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The trouble with not conquering 
the world 

Greg Woolf 

Why didn't the Romans conquer the world? That might seem a strange question. After all 
the world is a big place and no modern power has yet succeeded in controlling the whole of 
it, despite possessing military, transport, and communications technology far superior to 
that of Rome. All the same, Latin literature is full of claims that Rome had conquered the 
world (or else was just about to do so). The most famous example is the prophecy Virgil puts 
into Jupiter's mouth in the first book of the Aeneid: 'I set no boundary or fixed term for 
them, I have granted them imperium sine fine'. The Latin phrase could mean either 
'unlimited power' or an 'empire with no frontier'. Of course, it might be that this is just 
exaggeration, a bombastic imperialist claim along the lines of 'Britannia rules the Waves' 
and 'The sun never set on the English Flag'. But the claims the Romans made were so over 
the top that it is tempting to conclude that they actually believed them. 

The earliest suggestion that Rome's conquests were of a different order from the wars 
constantly being fought by all classical states is a statement made by the Greek historian 
Polybius, writing in the middle of the second century B.C., claiming that the Romans had 
recently conquered virtually the entire world. To understand what he meant, it helps to 
compare that statement to those made by other contemporary observers of International 
Relations. Thucydides, in the fifth century B.C., claimed that his history had been inspired 
because the war to which he was an eyewitness - the Peloponnesian War between Athens 
and Sparta had been greater and more important than any previous conflict. More recently 
the American political analyst Francis Fukuyama wrote that after the revolutions of 1989 in 
eastern Europe we had reached the End of History: what he meant was that the major 
theme of twentieth-century history (as he saw it), the struggle between communism and 
the capitalist liberal democracies of the West, had been finally settled. Both these analysts 
were struggling first to express their sense that they had lived through events which had 
changed the world forever, and second to try to understand how those events, which no 
one had expected, had come about. 

Polybius also felt he had been a witness to an historic turning point, the moment at which 
Rome succeeded in defeating or intimidating all conceivable rivals for power, first the other 
great western city-state of Carthage and then the three great Greek kingdoms of Macedon, 
Syria, and Egypt which had inherited Alexander the Great's empire. Polybius didn't think 
history had ended, but he did think it had been transformed from a series of local histories, 
each charting events in one bit of the world, to a single unified and universal history. As the 

Latin historian Florus put it later: '(The Roman people) have extended their military power 
so widely throughout the world that those who study the process are learning the history 
not of a single nation but of the human race.' 

Great expectations 

Perhaps Polybius reflected views already held by his powerful Roman friends, or perhaps he 
suggested those views to them. In any case, by the age of Cicero and Caesar, the idea that it 
was Rome's des tiny to rule the world was very common, perhaps widely accepted. It is not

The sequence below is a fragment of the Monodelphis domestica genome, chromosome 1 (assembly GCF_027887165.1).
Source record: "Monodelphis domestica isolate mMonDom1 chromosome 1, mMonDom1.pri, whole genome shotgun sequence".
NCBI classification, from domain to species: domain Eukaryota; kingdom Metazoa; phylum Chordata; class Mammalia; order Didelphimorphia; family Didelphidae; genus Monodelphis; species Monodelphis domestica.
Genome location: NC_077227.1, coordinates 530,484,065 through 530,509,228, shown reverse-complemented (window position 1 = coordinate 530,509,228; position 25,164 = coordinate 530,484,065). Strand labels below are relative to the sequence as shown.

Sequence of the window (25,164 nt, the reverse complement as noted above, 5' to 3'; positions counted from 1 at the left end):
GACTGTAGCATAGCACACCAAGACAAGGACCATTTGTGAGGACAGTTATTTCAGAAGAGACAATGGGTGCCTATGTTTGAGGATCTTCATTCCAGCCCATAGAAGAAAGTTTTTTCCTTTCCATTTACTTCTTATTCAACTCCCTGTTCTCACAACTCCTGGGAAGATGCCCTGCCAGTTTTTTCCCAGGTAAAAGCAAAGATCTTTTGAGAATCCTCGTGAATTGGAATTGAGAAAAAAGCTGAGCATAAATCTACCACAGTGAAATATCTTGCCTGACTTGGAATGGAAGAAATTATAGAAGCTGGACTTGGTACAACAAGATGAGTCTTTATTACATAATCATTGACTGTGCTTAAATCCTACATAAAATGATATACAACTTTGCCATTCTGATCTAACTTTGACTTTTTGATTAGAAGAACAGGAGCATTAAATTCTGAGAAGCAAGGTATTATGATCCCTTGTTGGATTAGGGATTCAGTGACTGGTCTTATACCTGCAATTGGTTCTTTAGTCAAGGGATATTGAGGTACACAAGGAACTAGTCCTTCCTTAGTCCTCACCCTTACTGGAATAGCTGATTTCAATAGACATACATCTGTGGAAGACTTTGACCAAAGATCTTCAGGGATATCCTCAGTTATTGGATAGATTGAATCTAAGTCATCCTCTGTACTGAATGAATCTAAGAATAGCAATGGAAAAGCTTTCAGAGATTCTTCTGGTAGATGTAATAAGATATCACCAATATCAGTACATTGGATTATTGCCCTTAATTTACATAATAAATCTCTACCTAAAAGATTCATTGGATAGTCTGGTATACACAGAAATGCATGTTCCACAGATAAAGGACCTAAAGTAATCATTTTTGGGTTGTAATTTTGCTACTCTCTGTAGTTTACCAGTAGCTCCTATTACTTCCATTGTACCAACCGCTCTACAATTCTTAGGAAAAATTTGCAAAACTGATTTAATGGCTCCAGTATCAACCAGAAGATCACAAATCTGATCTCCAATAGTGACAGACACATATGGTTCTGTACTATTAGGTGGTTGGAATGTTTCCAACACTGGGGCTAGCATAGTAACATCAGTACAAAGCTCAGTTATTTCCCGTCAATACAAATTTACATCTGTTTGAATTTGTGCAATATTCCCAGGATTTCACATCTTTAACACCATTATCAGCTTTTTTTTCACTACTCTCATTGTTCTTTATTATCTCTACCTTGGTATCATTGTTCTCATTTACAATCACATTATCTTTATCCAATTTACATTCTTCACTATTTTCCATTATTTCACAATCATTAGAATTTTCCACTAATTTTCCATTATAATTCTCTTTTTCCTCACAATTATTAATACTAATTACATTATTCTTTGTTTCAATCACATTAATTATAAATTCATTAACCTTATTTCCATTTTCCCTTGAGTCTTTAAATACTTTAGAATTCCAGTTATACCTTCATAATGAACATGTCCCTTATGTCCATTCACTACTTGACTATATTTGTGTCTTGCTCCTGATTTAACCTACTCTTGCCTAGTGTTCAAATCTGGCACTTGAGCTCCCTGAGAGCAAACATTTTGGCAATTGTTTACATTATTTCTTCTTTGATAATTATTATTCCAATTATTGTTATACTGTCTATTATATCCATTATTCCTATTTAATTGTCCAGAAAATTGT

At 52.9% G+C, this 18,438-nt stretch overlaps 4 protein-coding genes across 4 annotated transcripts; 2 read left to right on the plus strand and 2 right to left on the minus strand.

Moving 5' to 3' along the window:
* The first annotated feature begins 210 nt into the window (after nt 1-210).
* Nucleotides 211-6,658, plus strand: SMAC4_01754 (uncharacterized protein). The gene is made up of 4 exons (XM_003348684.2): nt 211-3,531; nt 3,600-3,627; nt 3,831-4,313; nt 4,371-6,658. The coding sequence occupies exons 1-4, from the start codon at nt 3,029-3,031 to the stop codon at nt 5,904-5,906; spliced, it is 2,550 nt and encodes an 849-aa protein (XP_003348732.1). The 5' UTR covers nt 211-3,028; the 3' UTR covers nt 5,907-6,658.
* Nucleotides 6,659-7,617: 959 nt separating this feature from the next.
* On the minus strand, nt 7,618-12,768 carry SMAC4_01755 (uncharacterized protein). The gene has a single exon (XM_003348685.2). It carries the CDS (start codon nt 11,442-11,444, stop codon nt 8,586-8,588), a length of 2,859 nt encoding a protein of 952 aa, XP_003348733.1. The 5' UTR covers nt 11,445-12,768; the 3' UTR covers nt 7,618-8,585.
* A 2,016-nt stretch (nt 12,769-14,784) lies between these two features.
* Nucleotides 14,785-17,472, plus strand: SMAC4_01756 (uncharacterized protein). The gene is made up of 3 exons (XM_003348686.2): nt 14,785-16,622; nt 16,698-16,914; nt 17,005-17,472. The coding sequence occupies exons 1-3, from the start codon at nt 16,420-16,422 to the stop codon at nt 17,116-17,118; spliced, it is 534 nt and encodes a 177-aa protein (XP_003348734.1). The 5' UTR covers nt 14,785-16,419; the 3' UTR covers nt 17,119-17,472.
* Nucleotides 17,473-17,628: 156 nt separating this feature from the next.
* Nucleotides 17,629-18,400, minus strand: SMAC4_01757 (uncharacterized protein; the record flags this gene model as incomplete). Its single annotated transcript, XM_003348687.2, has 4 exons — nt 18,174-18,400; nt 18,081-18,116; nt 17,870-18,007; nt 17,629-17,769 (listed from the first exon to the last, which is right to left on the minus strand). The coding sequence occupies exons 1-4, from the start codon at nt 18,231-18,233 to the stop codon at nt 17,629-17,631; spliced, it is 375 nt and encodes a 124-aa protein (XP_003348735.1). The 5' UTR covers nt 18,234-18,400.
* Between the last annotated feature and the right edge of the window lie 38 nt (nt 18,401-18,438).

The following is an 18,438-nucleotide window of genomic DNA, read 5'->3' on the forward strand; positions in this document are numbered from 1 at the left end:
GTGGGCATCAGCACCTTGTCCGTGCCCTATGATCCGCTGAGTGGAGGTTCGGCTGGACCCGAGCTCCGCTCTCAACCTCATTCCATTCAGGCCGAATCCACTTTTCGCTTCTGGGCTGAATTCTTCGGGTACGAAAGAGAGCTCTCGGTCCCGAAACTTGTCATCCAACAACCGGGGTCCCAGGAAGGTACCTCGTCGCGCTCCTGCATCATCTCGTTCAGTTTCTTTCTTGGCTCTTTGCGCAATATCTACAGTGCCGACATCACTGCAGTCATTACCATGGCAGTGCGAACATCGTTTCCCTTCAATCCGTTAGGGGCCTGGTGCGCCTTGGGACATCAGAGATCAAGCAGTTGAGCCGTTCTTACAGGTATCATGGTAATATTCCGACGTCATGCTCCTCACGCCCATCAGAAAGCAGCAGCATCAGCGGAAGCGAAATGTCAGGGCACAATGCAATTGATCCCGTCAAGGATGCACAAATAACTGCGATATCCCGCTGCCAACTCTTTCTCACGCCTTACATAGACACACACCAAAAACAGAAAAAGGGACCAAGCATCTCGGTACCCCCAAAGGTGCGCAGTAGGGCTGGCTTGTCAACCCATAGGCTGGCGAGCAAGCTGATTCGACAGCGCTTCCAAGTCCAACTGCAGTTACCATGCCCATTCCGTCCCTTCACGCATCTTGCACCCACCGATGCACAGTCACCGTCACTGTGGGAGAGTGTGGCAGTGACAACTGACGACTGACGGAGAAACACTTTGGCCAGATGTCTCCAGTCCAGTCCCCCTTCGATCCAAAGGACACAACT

difficult to see why Romans believed it. The conquest of the world was going very well. In 
fact, it was speeding up. Rome had only just managed to gain control of the whole of Italy 
before Hannibal crossed the Alps in 218 B.C.; Polybius' turning point was in 167 B.C. Over 
the next half century there were more conquests in southern France, Spain, north Africa and 
the East, and the careers of Pompey, Caesar, and Augustus took the limits of empire to the 
Atlantic, the Rhine, the Danube, and the deserts of Syria and the Sahara. How could this 
have come about if it was not the will of the gods'? And why should it stop when Rome was 
more powerful than ever before and her enemies were no longer great kingdoms but 
barbarian tribes'? 

We can compare Roman views of their destiny to our own assumptions about the major 
themes of history, for example our belief that scientific progress will continue to provide 
progressively greater understanding of the universe and more sophisticated technology, or 
the assumption that our standard of living will continue to rise indefinitely. Future historians 
(if we can assume their existence!) might find those beliefs just as odd as we find the 
Romans' belief that they would conquer the world. Beliefs like these are comforting fictions, 
giving us and the Romans a feeling that there is some pattern and maybe purpose in history. 
Romans might otherwise dwell on the increasingly vicious civil wars of the late Republic, or 
we might worry about our persistent failures to keep the peace between nations or to 
eradicate genocide, torture, disease, and famine. World conquest or scientific progress, on 
the other hand, are themes which we can all agree on and which hold out the promise that 
the best is still to come. 

The laziness of Caesars 

The trouble with great expectations is that they lead to great disappointments when the 
bubble bursts. The dynasts of the late Republic, including Augustus, had made a great deal 
of political capital out of their conquests. Pompey had conquered so far east that he could 
compare himself with Alexander. Caesar had been the first to lead Rom an troops across the 
Ocean (to Darkest Kent!). Conquests were celebrated with greater and greater triumphal 
processions and commemorated with grander and grander monuments. Pompey had set up 

a trophy to commemorate his conquest of the Pyrenees, so Augustus set up another to 
commemorate the conquest of the Alps. 

But once expansion began to slow down, the achievements of the past became a reproach 
to future emperors. Florus compared the history of Rome to the lifetime of a man. In its 
infancy (under the kings) Rome struggled with its neighbours, in its youth the Republic 
conquered Italy, in its maturity (over the last two centuries B.C.) Rome pacified the entire 
world,' but from Caesar August us down to our own day, there has been a period of not 
much less than two centuries in which the state has as it were grown old and feeble, 
because of the laziness of the Caesars.' 

Laziness was one of the more charitable accusations. Tacitus complained that Tiberius was 
'uninterested in extending Rome's power' and slavishly followed Augustus' deathbed advice